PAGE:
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Reviewed by Dennis Colin

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Introduction to Loudspeaker Design, by John L. Murphy. Available as part #BKTA1, for $24.95 plus s/h from Old Colony Sound Lab, PO Box 876, Peterborough, NH 03458, (603) 924-6371, FAX (603) 924-9467,
E-mail custserv@audioXpress.com. Published by True Audio. 166 pp.

I highly recommend this book to anyone entering the difficult, but rewarding, area of speaker design. I found it a pleasure to read. With a lively writing style, Mr. Murphy accurately presents the necessary physics fundamentals (he is a physicist), while requiring no more than basic math understanding on the part of the reader.

But the book is mostly about the practical considerations and tradeoffs to involved in designing multi-way dynamic driver systems. Although neither a design cookbook, electroacoustics text, nor musical perception treatise, it nicely covers the basics of those areas needed for a good intuitive feel for the various phenomenon taking place in loudspeaker systems. The book is well illustrated with diagrams, graphs, and handy charts, and contains many practical test procedures.

Chapter 1, Audio Basics-includes a brief history of audio and speakers; the basics of the audible frequency range, SPL, and so on; pitch perception; and an introduction to the frequency-range division of multi-way speakers.

Chapter 2, Loudspeaker Basics-covers   

speakers system components and theory of enclosure types, including the dipole, sealed box, vented box, isobaric, and bandpass systems. Although the author presents some mathematical relationships, his emphasis is on the significant variables (box volume, resonance frequency, Q) and their effect-pro and con-on each enclosure type. He also describes frequency-response rolloffs, excursion response, volume velocity, phase/transient/group delay, impedance, and power handling (thermal and mechanical), and discusses proper damping. The Chapter concludes with accurate and understandable definitions of Thiele/Small parameters, along with an explanation of the tradeoffs between efficiency, box size, and low frequency extension.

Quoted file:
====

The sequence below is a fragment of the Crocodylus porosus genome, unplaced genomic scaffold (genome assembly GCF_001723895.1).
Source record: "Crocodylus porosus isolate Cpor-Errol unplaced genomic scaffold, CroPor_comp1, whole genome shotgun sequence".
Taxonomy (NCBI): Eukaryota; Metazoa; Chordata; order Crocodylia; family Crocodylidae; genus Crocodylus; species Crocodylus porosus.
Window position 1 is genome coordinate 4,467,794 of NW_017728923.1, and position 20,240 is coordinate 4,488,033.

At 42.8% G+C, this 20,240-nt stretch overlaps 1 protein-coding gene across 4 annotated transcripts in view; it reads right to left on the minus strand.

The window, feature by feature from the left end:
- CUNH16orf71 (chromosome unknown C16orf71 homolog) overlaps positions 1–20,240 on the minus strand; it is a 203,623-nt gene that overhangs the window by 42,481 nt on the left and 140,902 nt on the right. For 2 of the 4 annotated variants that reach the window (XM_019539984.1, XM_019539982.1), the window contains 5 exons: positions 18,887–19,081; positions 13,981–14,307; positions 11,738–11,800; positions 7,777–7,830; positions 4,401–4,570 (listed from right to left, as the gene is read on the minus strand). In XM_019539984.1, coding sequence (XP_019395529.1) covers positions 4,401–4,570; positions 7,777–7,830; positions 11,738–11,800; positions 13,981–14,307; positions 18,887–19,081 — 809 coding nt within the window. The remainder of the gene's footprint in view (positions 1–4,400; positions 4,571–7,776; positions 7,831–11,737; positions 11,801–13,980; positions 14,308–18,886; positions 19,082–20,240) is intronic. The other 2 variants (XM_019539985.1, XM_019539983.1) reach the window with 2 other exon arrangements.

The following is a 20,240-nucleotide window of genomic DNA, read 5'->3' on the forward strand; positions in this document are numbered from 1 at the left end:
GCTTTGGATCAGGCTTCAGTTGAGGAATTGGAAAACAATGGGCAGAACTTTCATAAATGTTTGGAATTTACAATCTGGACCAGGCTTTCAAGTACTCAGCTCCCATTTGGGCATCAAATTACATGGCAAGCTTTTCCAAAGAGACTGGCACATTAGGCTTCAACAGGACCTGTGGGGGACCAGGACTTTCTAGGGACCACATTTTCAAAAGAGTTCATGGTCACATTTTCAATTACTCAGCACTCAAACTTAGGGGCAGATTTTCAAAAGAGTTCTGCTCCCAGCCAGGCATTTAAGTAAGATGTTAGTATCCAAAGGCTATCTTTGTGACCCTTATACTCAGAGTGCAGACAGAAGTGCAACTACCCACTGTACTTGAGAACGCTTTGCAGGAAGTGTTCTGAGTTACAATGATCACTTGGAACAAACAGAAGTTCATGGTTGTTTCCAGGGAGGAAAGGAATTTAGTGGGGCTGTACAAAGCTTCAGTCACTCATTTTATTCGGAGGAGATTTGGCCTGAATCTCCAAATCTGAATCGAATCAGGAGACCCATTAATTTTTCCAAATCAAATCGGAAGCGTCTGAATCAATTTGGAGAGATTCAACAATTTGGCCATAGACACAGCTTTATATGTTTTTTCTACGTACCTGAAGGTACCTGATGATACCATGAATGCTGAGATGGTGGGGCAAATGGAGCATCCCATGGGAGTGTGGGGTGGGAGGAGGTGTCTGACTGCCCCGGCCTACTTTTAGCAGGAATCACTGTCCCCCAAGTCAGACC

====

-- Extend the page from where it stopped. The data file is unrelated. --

Chapter 3, Advanced Loudspeaker Topics-contains nicely illustrated explanations of spatial loading; cabinet diffraction loss; cavity effect (room and car cabin gain); point, line, and plain sources; and enclosure losses; as well as an interesting description of the use of a stethoscope to hear very sensitive spurious noises such as leaks, buzzes, resonances, port noise, and so forth. The Chapter also includes Olson's classic diffraction responses of various-shaped baffles, and basic circuits to compensate the typical 6 dB response step.

Chapter 4, Enclosure Design and construction-covers the basics of good material selection and construction techniques (sealing and bracing for example), and includes charts relating the three box dimensions, based on suggested "golden ratio" proportions


to box volume.

Chapter 5, Crossover Design-contains a comprehensive description of the types of crossovers widely used (Butterworth, Linkwitz-Riley, first-order parallel, quasi-first-order-series) and their relative pros and cons. The Chapter also describes impedance compensators -both

the Zobel (driver inductance compensation) and resonance compensation. Also included is a table of recommended upper frequency limits vs. driver diameter, attenuators for (usually) tweeters, and crossover component recommendations regarding quality. Driver/crossover interactions such as non-flat impedance and inter-driver phase effects are also mentioned.

As I mentioned, this is not a cookbook; formulas for crossover components are not given, nor are they necessary. Many references, such as Vance Dickason's excellent works, already cover this.